The artificial water-hole by Crocodile River Camp is a kind of stage for the theatrical performances of the bush. Watch it all day: the thinking man’s television. A rosette of a dozen impalas dared to drink all at once: bottoms up! Lillian’s lovebirds and red-billed buffalo soldiers dropped by in numbers throughout the day. A kudu male drank with a fastidious air: his twisted antlers giving him a special dignity.
The water-hole is not big: perhaps twice the size of your bath at home. So how did four elephants manage to get in at the same time? Admittedly one was small and one was medium, but other two were both XXXL and might have considered waiting their turn or turning the others out. But no: the whole lot of them had to go squelching in together, to get all mud-luscious and puddle-wonderful and to spoil the drinking for any pernickety fellow-mammal for hours.
It wasn’t just the biological imperative for thermo-regulation that got them in: it was the delight of being all together, sharing the experience of thick gloopy mud, all of them turning into chocolate elephants at the same time. It’s not hippos that insist on mud, mud, glorious mud, it’s these fellows.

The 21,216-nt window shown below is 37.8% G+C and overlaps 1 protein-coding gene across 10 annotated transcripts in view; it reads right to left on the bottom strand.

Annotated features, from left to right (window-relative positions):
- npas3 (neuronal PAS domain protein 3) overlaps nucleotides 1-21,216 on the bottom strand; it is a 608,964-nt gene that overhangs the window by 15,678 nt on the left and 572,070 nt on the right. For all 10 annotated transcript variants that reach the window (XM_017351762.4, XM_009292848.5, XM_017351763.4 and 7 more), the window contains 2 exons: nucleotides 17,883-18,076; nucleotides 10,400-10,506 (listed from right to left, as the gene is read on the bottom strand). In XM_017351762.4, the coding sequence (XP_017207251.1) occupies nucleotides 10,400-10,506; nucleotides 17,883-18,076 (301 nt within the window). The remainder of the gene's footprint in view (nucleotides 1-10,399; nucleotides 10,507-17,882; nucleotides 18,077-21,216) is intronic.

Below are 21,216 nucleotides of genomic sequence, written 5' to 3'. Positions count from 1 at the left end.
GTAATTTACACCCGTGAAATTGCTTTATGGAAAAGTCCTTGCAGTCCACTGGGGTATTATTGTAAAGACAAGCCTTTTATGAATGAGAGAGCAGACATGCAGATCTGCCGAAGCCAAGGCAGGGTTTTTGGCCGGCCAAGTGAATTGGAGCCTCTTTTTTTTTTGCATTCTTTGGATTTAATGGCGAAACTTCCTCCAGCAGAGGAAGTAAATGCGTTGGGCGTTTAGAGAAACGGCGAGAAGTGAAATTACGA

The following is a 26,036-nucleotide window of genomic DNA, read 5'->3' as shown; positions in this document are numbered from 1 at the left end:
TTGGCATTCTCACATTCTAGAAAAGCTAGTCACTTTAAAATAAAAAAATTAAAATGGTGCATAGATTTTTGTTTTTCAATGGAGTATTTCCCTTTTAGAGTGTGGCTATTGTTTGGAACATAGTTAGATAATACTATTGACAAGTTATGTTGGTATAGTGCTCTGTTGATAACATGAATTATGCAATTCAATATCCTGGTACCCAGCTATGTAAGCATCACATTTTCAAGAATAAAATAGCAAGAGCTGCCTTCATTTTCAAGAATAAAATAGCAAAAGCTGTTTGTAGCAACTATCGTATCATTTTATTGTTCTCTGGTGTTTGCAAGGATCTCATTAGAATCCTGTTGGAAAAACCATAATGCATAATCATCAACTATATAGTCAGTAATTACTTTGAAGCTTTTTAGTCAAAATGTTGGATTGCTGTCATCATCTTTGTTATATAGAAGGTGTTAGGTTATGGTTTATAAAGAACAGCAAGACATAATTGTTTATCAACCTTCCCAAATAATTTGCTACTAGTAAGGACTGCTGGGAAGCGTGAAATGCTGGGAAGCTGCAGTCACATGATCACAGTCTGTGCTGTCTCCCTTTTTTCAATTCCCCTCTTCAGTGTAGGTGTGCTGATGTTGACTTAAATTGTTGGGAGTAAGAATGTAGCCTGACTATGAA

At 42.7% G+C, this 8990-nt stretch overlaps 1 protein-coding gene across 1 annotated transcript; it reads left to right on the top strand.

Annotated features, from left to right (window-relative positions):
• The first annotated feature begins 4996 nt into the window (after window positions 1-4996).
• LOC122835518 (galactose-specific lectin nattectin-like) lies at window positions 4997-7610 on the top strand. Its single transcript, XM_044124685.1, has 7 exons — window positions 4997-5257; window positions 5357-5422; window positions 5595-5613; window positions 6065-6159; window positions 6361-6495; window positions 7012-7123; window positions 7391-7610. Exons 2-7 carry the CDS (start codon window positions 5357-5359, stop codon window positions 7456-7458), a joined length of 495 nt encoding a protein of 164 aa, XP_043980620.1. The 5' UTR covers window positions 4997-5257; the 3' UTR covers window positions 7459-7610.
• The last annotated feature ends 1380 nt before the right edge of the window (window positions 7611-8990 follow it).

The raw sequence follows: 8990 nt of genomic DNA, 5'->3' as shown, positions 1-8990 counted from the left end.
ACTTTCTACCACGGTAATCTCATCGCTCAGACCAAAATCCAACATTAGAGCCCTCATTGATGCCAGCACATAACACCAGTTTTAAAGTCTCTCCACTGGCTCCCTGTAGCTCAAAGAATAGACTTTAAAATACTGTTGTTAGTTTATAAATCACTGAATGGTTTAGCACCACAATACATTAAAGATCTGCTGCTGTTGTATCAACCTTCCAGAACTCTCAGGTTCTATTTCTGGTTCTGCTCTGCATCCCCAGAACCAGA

A little later I had a closer took at the walls of the water-hole, which was now a mud-wallow. Hard at work on the soft wet walls were more mud-worshippers, elegant beasts with black and yellow legs that glowed with grandeur against the drab background. These were mud-dauber wasps. I had already seen an example of their architecture: a lemon-sized structure packed with small cells, each of which contains an egg and is provisioned with still-living prey for the emerging grub to devour at leisure.
Mud is a precious stuff to a mud-lover, and in the dry season it’s as rare as diamonds. Here elephant and wasp were united in delight… dragging their names into the mud.